Have you ever wondered when and how printing arrived in colonial British North America? Who were these early printers, and what did they print? How did printing change throughout the course of the colonial period? What were early newspapers like? How were images produced?
You can find the answers to these questions and more in our recently launched suite of educational videos! These brief films were created as part of a National Endowment for the Humanities (NEH) Summer Institute for K-12 Educators, “The News Media and the Making of America, 1730-1800,” held virtually this past summer.
Originally scheduled as an in-person program for the summer of 2020, this institute was postponed a year and shifted to a virtual format. One of the silver linings to this adjustment was the need to create new ways to share information about our collections with the twenty-five participants joining from all over the country. These videos were one of several ways we accomplished that.
In addition to being available on our YouTube channel, these videos have been added as a new section to an online exhibition, The News Media and the Making of America, 1730–1865, which was originally created in 2015 as part of a previous NEH Summer Institute. This exhibition broadly explores the interconnectedness of American news media, in all its formats, with changes in technology, business, politics, society, and community from 1730 to 1865.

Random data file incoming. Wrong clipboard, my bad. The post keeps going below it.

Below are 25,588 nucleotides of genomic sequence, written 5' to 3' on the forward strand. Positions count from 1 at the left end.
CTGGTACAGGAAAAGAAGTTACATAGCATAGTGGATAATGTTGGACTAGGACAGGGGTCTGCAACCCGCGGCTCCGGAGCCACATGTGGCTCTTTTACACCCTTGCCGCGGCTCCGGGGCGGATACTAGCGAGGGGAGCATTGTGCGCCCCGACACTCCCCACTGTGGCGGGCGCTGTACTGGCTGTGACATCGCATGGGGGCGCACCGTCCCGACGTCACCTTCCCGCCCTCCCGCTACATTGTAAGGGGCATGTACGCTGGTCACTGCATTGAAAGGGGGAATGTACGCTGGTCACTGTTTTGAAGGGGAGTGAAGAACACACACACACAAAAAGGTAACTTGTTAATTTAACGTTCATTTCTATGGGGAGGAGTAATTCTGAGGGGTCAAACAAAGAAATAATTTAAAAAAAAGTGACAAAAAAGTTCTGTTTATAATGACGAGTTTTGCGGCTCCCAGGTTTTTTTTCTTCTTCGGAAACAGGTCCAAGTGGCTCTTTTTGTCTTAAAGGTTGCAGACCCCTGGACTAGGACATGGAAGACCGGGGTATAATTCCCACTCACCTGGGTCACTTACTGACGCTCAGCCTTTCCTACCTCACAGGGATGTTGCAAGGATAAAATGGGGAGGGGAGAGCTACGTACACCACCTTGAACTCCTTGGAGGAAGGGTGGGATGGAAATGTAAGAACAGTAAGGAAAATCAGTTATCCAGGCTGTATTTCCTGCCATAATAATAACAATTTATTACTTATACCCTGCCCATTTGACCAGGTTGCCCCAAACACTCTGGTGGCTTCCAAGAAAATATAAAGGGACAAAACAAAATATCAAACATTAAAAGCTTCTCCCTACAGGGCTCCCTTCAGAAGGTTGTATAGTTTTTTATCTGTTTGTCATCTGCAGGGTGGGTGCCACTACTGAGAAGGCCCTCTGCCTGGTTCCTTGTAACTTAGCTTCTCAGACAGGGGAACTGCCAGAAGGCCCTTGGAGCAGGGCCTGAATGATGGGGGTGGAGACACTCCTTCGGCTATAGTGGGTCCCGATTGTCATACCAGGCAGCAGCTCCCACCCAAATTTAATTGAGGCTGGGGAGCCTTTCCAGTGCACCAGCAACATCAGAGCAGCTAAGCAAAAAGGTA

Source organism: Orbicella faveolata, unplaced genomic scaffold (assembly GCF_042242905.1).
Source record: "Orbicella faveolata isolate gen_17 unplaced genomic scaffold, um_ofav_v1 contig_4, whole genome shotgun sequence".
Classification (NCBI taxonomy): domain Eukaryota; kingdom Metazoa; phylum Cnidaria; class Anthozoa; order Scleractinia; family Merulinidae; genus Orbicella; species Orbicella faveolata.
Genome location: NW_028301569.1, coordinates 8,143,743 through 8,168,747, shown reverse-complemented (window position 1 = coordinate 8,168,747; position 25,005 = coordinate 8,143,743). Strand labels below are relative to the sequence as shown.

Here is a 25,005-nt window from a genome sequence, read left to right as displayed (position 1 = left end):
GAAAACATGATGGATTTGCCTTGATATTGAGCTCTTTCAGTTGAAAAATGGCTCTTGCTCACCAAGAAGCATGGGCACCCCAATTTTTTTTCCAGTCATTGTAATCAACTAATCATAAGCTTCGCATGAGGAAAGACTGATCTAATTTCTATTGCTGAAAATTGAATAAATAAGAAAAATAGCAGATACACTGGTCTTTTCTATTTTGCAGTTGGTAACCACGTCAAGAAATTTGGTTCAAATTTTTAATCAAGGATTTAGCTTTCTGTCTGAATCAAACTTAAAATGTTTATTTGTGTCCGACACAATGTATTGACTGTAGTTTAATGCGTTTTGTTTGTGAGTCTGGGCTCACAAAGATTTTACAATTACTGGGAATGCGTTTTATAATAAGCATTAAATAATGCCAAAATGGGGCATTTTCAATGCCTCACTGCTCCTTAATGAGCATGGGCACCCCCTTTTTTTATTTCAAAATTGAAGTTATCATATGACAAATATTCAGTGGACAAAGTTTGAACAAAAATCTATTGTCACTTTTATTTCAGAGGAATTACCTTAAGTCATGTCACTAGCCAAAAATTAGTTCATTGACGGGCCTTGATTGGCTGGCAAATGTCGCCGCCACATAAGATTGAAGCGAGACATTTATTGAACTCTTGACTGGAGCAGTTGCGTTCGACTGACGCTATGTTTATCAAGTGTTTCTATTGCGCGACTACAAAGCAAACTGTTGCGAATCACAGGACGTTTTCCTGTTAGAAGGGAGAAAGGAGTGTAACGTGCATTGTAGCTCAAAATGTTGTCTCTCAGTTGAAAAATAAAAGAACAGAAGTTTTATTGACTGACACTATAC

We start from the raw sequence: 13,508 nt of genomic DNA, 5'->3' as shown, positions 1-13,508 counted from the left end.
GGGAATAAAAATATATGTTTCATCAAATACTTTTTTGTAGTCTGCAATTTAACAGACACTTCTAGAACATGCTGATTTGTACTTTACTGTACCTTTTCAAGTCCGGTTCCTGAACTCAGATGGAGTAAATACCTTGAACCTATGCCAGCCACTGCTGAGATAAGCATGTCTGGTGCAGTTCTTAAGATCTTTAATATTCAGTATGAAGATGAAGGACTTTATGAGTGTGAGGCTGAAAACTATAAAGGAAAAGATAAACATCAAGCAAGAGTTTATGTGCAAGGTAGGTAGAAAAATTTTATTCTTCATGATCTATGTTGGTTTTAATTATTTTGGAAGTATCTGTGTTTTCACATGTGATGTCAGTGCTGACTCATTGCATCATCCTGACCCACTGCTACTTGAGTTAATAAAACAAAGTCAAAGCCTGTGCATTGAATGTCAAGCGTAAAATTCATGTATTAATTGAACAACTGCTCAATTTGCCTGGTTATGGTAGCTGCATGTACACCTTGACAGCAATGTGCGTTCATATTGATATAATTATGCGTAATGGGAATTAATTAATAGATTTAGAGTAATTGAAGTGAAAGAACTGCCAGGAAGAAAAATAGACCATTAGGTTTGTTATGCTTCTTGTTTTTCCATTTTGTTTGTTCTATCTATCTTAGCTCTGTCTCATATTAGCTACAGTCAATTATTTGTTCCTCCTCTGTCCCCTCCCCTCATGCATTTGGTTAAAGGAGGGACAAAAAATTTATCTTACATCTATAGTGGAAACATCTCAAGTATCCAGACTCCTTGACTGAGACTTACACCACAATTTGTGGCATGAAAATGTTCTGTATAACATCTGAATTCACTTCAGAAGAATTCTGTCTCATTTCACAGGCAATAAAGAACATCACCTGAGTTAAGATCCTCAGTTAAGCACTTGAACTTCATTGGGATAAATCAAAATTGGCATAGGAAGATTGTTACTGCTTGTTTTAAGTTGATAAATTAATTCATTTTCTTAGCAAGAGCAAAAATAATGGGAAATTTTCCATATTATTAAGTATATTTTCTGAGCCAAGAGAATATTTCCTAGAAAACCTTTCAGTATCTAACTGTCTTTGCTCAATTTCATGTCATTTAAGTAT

To make these new films as useful as possible for educators and researchers, we also created a resource page for each one. These pages include the embedded video and links out to the catalog record for each collection item featured in the video, as well as digital images of those items if they’re available.
Follow these links to view each video and their associated resources:
We hope you enjoy these films! As we consider ideas for future educational films, we encourage you to provide feedback on these and suggest topics. Drop a comment below or email us at firstname.lastname@example.org with your thoughts!